While I was on the road trip, rather than write, rather than edit, rather than read a pleasure book I had with me, rather than read to research for my next non-fiction book, rather than study my Life Group lessons, I read for research into Thomas Carlyle, specifically his 1840 book On Heroes, Hero Worship, and the Heroic in History. The language and sentence structure is a bit old-fashioned, but actually the reading wasn't too difficult. I don't yet know what I want to do with Carlyle over the remaining years of my writing career, but until I do I'm reading him.

The term "hero worship" has always grated on me, because I believe our only object of worship should be God. However, if I think of the term more as admiration I can deal with it and absorb it into my brain.

First, or course, is to come up with a definition of a hero. I read deep into Heroes without understanding Carlyle's definition. In fact, I think it was chapter 4, corresponding to the fourth of his six lectures, before I figured it out. However, going back and re-reading from the beginning, I find this a little way into Chapter 2, with it also stated (thought less clearly) in Chapter 1.

But of a Great Man especially, of him I will venture to assert that it is incredible he should have been other than true. It seems to me the primary foundation of him, and of all that can lie in him, this. No Mirabeau, Napoleon, Burns, Cromwell, no man adequate to do anything, but is first of all in right earnest about it; what I call a sincere man. I should say sincerity, a deep, great, genuine sincerity, is the first characteristic of all men in any way heroic.

So to Carlyle, the most important thing for a man to be considered heroic is that he be sincere in his pursuits. The opposite, in his term is a quack: someone who practices quackery. By this he means someone who is trying to hoodwink those he interacts with, perhaps trying to appear sincere but knowing none of what he says or does is based on truth. While the term quack is nowadays applied to medical charlatans, Carlyle would apply the term to someone like Bernie Madoff, who bilked investors out of billions, because Madoff knew he was conning people. I suppose, had Madoff sincerely thought the type of investments he was making for his clients would have paid off, if he really believed what he was doing was right, he would be a candidate to be a hero even if his clients lost billions.

I find this a strange definition. Or maybe I find that Carlyle overstates it. In his mind, and in his lectures and book, if a man is sincere and does great things then he is a hero. He doesn't need to be right—just sincere. He doesn't need to help people as opposed to hurt them—he just needs to be sincere as he goes about his work. If his work is riddled with errors, or if he actually hurts people as a result of what he produces, so long as he did this sincerely he can be a hero. So Mohammad, who Carlyle says was in error in his doctrines and approach to spreading them, was a hero because he sincerely believed he received those doctrines from God. Rousseau, who he pans as having few accomplishments other than spurring the intellectual foundation for the French Revolution, was a hero because he was sincere in what he did.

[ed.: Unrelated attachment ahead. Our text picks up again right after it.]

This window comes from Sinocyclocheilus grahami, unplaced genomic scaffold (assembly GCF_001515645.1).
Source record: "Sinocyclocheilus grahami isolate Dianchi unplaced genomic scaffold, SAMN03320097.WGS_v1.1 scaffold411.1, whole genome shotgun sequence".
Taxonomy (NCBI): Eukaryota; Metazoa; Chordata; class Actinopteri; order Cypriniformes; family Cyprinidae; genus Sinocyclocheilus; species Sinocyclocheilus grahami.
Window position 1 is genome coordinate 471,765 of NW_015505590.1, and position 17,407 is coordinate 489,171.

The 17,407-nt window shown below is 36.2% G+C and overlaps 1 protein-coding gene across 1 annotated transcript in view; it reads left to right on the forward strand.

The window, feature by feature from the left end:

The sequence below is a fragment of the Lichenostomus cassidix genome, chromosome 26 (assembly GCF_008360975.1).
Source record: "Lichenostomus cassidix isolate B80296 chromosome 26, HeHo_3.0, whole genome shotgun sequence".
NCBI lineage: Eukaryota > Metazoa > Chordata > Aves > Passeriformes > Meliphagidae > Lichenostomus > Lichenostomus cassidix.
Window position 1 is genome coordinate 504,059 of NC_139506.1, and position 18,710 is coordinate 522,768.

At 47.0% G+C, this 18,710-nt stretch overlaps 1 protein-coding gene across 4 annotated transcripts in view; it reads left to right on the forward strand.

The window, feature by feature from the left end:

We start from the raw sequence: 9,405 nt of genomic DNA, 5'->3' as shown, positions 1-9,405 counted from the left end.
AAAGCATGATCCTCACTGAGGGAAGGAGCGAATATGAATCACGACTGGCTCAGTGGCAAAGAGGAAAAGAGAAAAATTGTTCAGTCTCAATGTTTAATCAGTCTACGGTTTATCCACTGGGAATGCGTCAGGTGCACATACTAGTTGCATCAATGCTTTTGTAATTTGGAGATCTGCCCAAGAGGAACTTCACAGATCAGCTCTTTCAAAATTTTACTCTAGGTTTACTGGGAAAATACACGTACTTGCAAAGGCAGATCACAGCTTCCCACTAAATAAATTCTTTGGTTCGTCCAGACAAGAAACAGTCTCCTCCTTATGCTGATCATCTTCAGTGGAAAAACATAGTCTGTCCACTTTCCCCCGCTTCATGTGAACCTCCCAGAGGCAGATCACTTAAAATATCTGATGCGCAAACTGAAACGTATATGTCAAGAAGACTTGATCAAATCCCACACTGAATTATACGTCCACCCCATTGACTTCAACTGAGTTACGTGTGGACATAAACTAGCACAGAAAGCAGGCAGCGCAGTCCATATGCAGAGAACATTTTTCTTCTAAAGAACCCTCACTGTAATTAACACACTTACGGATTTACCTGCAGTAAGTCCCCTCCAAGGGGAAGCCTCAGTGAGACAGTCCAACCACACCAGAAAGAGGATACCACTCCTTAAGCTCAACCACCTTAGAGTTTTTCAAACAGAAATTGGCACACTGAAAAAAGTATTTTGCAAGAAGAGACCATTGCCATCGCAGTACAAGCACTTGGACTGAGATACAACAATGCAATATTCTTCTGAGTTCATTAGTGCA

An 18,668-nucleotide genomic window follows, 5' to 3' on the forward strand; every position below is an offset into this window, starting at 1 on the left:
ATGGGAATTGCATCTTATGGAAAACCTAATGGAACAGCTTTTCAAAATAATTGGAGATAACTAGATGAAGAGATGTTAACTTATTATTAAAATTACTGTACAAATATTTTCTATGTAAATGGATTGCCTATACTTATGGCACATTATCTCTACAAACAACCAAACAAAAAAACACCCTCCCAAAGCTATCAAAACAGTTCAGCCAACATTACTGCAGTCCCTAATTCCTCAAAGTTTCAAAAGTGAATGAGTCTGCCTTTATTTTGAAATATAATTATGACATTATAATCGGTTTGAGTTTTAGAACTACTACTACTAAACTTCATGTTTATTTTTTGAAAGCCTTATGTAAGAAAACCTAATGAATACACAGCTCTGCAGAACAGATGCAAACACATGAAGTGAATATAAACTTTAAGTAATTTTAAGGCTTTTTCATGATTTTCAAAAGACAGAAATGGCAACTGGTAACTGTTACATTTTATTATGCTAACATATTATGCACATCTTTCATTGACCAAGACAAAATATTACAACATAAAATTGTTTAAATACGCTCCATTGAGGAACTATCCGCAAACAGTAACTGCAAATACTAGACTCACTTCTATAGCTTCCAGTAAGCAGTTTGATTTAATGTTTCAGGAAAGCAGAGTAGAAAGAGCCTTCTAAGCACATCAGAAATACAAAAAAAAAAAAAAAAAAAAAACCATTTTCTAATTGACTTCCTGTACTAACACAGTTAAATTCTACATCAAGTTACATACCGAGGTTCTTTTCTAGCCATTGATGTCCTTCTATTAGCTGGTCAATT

I'm sorry, but for me that's not enough. Sincerity may be one component of being a hero, but accomplishment for good is of greater importance in my opinion. The sincere man who hurts people, such as Rousseau, is no hero. The prophet who leads a billion people into theological error, thought he sincerely believes what he preaches, is no hero.

I'm going to take a few posts to give my impressions of this book. At the end I hope to say a few things about heroes in our own generation, and to give some examples. Of course, I've planned such series at this blog before, and often fall short of my own expectations. I'm currently in the last chapter of the book, with about 90 e-book pages to read. We'll see how this series goes.

Thursday, February 21, 2013

Road Trip Recap

At noon on Thursday, February 7, Lynda and I headed south in our 2003 Town & Country for a long drive to San Diego. I was to make presentations at Environmental Connection 13, the annual conference of the International Erosion Control Association. We allowed three days drive there, and arrived at a good time on Saturday the 9th.

On Sunday we attended worship at San Diego First Church of the Nazarene, next to Point Loma Nazarene University campus. Then we toured the campus, which is quite nice, and walked some of the paths down toward the Pacific. After a good Mexican lunch we headed to Balboa Park. Finding a place to park was so difficult on that beautiful winter day that we lost a lot of time. Then we walked in wrong directions, back-tracked, and wasted more time. Consequently all we got to do in the park was buy passes and see an Imax film, The Flight of the Butterflies.

Monday was a full day of conference, but Tuesday and Wednesday I was able to leave a bit early and we took in some things at the park. Thursday was a vacation day, so we were all day at the park. The things we saw on those four days:
- The outdoor organ
- Air and Space Museum
- Automobile Museum
- San Diego Museum of Art
- Timken Art Museum
- Japanese Friendship Garden
- the Botanical "Garden" outside the Horticulture Building (which was closed)
- Model Railroad Museum
- San Diego Zoo
That's a big park and a big zoo. We did lots of walking. It was all good, but for sheer amazement it's hard to top the model railroad museum.